New Delhi: The Union government has decided to scrap the aptitude test for availing fellowships under the Kishore Vaigyanik Protsahan Yojana (KVPY), a scheme aimed at encouraging students to pursue basic and natural sciences at the graduation and postgraduation levels and pursue careers in science.
The decision to scrap the test was reportedly taken during a review meeting on June 1 when it was determined, reportedly, that the cost of conducting the test was prohibitive.
However, an unnamed official of the Department of Science and Technology (DST) clarified that only the test is being done away with and that the fellowships awarded under the scheme would still continue, the Indian Express reported.
The KVPY will now be subsumed under another similar DST scheme – the Innovation in Science Pursuit for Inspired Research (INSPIRE) programme.
KVPY has not been abolished. It is subsumed under SHE component of INSPIRE under which students who were appearing for KVPY examinations will get scholarships through other national-level competitive examinations if they pursue basic & natural science subjects. 4/4
— DSTIndia (@IndiaDST) July 21, 2022
The KVPY website now reads: “DST has decided to subsume KVPY with INSPIRE. KVPY Aptitude test will not be conducted from the year 2022 onwards. Ongoing KVPY fellows will continue to receive fellowship as per norms from DST.”
The aptitude test for the KVPY, instituted in 1999, was administered by the Indian Institute of Science (IISc) and students who cleared it were then interviewed.
Bachelor of science (BS – different from the traditional BSc offered in India) students under the fellowship were also provided a stipend of Rs 5,000 per month while master’s students were given Rs 7,000 per month, in addition to a Rs 20,000 per year contingency fund, which increased to Rs 28,000 during a master’s.
Around two lakh students reportedly take the test each year and from 250-300 fellowships are granted.
The DST official, speaking to the Express, said that the cost of conducting the test exceeded the actual value of the fellowships awarded and that the money saved from merging the scheme with INSPIRE will be used to provide a greater number of fellowships.
According to a report by the Deccan Herald, the government spends between Rs 18-20 crore to administer the test each year.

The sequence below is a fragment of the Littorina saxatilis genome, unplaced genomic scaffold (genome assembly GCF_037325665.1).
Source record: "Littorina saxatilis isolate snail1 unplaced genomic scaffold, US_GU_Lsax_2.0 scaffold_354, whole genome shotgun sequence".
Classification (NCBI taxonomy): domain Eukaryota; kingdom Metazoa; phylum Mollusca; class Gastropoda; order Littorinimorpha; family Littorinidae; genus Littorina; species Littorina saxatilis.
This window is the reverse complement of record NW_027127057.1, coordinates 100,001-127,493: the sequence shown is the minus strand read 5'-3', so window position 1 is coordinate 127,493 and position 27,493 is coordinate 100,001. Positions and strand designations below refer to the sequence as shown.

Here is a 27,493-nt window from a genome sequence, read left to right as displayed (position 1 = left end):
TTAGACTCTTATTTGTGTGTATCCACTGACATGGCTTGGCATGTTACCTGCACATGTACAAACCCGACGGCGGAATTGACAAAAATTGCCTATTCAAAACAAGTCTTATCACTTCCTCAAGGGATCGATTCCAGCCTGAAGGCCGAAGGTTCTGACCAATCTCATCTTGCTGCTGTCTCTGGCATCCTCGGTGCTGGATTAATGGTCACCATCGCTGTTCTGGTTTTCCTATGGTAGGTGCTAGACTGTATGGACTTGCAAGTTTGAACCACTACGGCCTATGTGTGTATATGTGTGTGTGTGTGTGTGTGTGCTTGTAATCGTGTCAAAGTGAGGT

In November last year, the Madurai bench of the Madras high court, while hearing a petition for the computerised KVPY test to be conducted in Tamil, in addition to Hindi and English, had ordered for the test to be conducted in all scheduled languages.
While the Union government noted that it would not be feasible to do so for the 2021 edition of the test, it submitted to the court, in an affidavit, that the test would be administered in as many languages as possible from 2022 onwards.
However, this decision only increased the cost of administering the test further. The 2022 edition of the test, scheduled to take place in January this year, was cancelled due to rising COVID-19 cases at the time.
The officer, speaking to the Express, further noted that many aspirants appearing for the test weren’t pursuing higher studies in basic and natural sciences thereafter and were, instead, using the test to prepare for other examinations, such as the JEE for admission into Indian Institutes of Technology (IIT).
What is INSPIRE?
INSPIRE, started in 2007, is another scheme managed by the DST which seeks to encourage students to pursue further education in basic and natural sciences. However, no entrance or aptitude tests were conducted to avail of the scheme.
Students selected for INSPIRE fellowships receive stipends on Rs 80,000 a year.
Fellowships under INSPIRE are given under its Scholarship for Higher Education (or SHE) component in two modes: direct, in which students who scored in the top one percentile in their Class 12 board examinations can avail of scholarships under SHE; and the institute mode, in which students enrolled in institutions such as IITs, Indian Institutes of Science Education and Research (IISER), NISER (National Institute of Science Education and Research) and so on who scored within the top 10,000 ranks in the respective entrance tests, are eligible.
Going forward, the fellowships under the KVPY will be awarded through the institute mode.
Scientists quoted in the Deccan Herald report rued the fact that the KVPY test was being scrapped, with one of them noting that students who applied for these fellowships were interested in the research aspect of science, as opposed to aspirants of tests such as the JEE Mains, who focused more on the applied dimensions of science by pursuing engineering.
KVPY fellows also get to attend a summer camp in their first year of undergraduate education featuring international speakers in order to introduce them to the field of research, according to the Times of India.
Further, KVPY scholars have special access to national libraries and institutions from young ages, preparing them early on for a career in the pure sciences.
This article was first published on The Wire.